The ruins of the Temple of Olympian Zeus
The ruins of the Temple of Olympian Zeus and a column that collapsed in 1852 in the foreground. Wikimedia Commons


They’re all coming out of the woodwork, urging international audiences to come visit Greece.

Today it was Greek Tourism Confederation President Andreas Andreadis who appeared on Bloomberg TV to explain in English that for tourists, “things are normal,” their “daily reality has not been affected,” they can access their accounts, use their credit cards, etc.

They “don’t have issues at the moment,” he said, but suggested, “Obviously, come with some cash as well.”

Alternate Tourism Minister Elena Kountoura chimed in: “The tourists that are currently in Greece, as well as those that are going to come, will not be at the least affected by the latest developments and can continue to enjoy their vacations in Greece without the slightest problem.”

We’ve heard similar assurances on NPR and elsewhere. And we believe it. If we had time, we’d to go to Greece immediately. It’s a beautiful country, with great food and wine, hospitable people, enormous cultural wealth, millions of things to do, and warm summers, unlike San Francisco.

And now there might be an additional incentive for us: fewer tourists than during the normal summer chaos.

Tourism is crucial. It’s Greece’s largest industry. It’s the only major industry still growing. It’s vibrant, hardy, and resourceful. It has successfully dodged the economic miasma of the last few years. No government has been able to kill it, unlike some other industries.

It accounted for 17.3% of GDP in 2014 and for 9.4% of total employment, according to the World Travel and Tourism Council. The industry also supports numerous jobs outside the industry; direct and indirect jobs combined contributed 19.4% to total employment. “This is expected to rise by 3.9% in 2015,” the report added.

Plus, visitor exports amounted to €12.2 billion last year, or about 25% of total exports! Much of the economic reform package was focused on getting Greece to be more competitive with the rest of the world so that it could export itself out of trouble. Visitor exports would grow by 2.1% in 2015, the report said. Travel & Tourism investment in 2014 reached €2.8 billion, or 13.7% of total investment. “It should rise by 3.6% in 2015,” the report said. More investment is what Greece needs the most….

Alas, all these growth assumptions for 2015 now look sadly obviated by events. Because tourism is suddenly collapsing after the government’s decision to hold a referendum, shut banks, and default on its payment to the IMF, the Ekathimerini reported:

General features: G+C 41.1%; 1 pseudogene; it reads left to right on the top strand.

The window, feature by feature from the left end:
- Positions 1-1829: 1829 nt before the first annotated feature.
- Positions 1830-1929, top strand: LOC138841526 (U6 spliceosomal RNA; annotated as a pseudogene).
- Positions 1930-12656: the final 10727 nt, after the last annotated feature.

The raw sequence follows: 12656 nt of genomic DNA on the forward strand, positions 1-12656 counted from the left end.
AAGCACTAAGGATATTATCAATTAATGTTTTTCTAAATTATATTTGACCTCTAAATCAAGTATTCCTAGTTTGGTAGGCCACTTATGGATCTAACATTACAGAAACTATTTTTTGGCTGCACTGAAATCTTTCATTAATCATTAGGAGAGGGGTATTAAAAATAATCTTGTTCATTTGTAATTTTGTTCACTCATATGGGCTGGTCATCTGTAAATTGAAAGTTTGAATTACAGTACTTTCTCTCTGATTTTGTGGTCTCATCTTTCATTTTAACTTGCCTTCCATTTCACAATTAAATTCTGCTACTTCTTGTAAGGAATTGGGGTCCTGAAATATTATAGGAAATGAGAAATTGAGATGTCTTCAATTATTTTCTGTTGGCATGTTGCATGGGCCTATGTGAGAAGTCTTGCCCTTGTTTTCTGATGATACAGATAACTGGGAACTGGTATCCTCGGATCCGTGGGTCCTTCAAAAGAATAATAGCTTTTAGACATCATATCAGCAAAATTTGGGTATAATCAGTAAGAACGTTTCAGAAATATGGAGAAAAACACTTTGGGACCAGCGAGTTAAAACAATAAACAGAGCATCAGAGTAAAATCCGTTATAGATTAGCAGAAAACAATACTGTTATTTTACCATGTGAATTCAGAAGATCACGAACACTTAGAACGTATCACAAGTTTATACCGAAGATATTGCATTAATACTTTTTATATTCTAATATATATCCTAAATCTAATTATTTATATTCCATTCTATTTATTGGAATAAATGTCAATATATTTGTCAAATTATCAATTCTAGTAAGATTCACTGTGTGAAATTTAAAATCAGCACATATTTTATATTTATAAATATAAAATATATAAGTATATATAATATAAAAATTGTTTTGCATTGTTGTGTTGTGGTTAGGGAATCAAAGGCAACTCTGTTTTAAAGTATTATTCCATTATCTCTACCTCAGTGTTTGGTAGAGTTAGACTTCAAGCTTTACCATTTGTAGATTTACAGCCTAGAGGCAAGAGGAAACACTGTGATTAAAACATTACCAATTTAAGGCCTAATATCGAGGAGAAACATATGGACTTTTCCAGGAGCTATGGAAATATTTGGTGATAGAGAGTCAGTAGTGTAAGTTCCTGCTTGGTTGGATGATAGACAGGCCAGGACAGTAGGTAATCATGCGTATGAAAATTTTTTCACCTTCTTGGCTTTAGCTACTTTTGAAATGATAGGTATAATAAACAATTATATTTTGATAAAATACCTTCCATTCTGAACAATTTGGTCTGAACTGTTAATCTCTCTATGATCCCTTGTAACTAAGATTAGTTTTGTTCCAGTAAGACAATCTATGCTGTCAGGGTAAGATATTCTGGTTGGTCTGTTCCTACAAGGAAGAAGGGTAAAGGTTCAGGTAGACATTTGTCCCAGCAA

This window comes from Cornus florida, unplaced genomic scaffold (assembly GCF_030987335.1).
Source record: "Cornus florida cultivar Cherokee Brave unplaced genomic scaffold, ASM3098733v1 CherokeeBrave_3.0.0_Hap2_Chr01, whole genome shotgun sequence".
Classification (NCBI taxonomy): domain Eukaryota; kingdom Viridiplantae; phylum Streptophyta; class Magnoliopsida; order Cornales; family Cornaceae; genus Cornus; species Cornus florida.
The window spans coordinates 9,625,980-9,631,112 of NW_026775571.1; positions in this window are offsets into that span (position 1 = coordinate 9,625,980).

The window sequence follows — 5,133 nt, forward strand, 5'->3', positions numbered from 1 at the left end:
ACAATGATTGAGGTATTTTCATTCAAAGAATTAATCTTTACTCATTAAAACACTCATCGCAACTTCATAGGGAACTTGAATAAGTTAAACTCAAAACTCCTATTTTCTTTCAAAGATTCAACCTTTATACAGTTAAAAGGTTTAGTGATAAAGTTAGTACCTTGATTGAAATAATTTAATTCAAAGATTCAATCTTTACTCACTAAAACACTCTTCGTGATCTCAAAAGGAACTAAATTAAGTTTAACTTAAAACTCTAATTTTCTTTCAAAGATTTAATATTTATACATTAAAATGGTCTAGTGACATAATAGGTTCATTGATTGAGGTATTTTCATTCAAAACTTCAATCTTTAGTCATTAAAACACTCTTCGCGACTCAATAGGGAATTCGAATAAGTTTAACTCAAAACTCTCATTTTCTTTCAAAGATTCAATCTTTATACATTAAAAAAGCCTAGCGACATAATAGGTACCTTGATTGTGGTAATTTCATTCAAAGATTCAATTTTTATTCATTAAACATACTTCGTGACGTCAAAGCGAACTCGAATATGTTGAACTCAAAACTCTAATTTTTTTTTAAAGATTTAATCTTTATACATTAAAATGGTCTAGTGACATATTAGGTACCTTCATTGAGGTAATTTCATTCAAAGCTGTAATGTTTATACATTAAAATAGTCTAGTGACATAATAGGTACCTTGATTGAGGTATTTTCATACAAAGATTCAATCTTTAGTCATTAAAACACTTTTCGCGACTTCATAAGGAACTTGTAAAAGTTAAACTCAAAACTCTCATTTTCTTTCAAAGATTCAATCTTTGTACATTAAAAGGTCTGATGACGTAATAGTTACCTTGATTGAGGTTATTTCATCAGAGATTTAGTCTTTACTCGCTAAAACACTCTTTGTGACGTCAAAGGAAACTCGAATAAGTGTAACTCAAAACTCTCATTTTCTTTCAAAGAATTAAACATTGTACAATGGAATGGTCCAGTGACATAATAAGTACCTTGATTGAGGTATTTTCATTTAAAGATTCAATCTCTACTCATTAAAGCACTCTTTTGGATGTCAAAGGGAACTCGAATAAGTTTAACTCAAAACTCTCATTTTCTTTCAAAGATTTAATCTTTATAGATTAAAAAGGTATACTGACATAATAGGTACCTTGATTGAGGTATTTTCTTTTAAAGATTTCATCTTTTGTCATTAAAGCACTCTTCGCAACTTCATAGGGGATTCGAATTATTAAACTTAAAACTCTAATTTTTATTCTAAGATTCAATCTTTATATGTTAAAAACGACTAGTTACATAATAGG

• Hotel bookings plunged by 50,000 a day, according to Andreas Andreadis, the head of the Association of Hellenic Tourism Enterprises (SETE). Last-minute bookings make up 20% of the annual tourism traffic, and they’re getting hammered.
  • Already existing bookings at Athens hotels are seeing “a growing wave of cancellations.”
  • Ferry ticket bookings to visit the myriad of islands in the gorgeous Aegean Sea had been going strong, posting a year-over-year increase of 10% until June 25. But when Prime Minister Alexis Tsipras announced the referendum, they plunged 60%.
  • Hotel bookings by Greeks – who’re now struggling with basics and are in no mood to go anywhere else in Greece – “have dropped to almost zero.”
  • And Greeks traveling by plane are getting cold feet. Ekathimerini cited data released today by travel websites Travelplanet 24 and Airtickets. Ticket booking by Greeks for the July-September period suddenly plunged by up to 50%. And ticket cancellations soared from the average rate of 1.05% to 7.02%, and on Monday hit 22%.

“So the blow is expected to be severe for Greek tourism, with knock-on effects on employment if those bookings are lost for good,” the paper laments.

So make it up with manufacturing?

“Production fell at the fastest rate for two years, dragged lower by a sharp and accelerated drop in new orders,” according to Markit’s PMI report, released today. The index for June dropped to 46.9 (below 50 = contraction), the second-lowest in two years, just a smidgen less bad than in April, and in contraction mode for the tenth months in a row.

And the all-important new export orders, which are supposed to pull Greece out of its depression, “fell to the greatest extent since February 2013.” June was the eighth month of declines in a row.

Whatever the outcome of the referendum, the bailout negotiations, the default, and the rest of this nightmare, it’s going to be tough for the Greek economy, and the businesses – those that still remain.

If the government of Prime Minister Tsipras, with all its cool appearances, wild gyrations, presumed game theories, ceaseless finger-pointing, and constant shooting-from-the-hip has accomplished anything major so far, after five months of tyring, it’s the mangling of the already mangled Greek economy, and particularly of tourism at the beginning of the utterly vital July-August tourism season. Whatever the government’s intentions might have been, and however good they might have been, they’re now paving the road to economic heck.

But in Greece, even the “smart money” has been left to twist in the wind.

As reported by Business Insider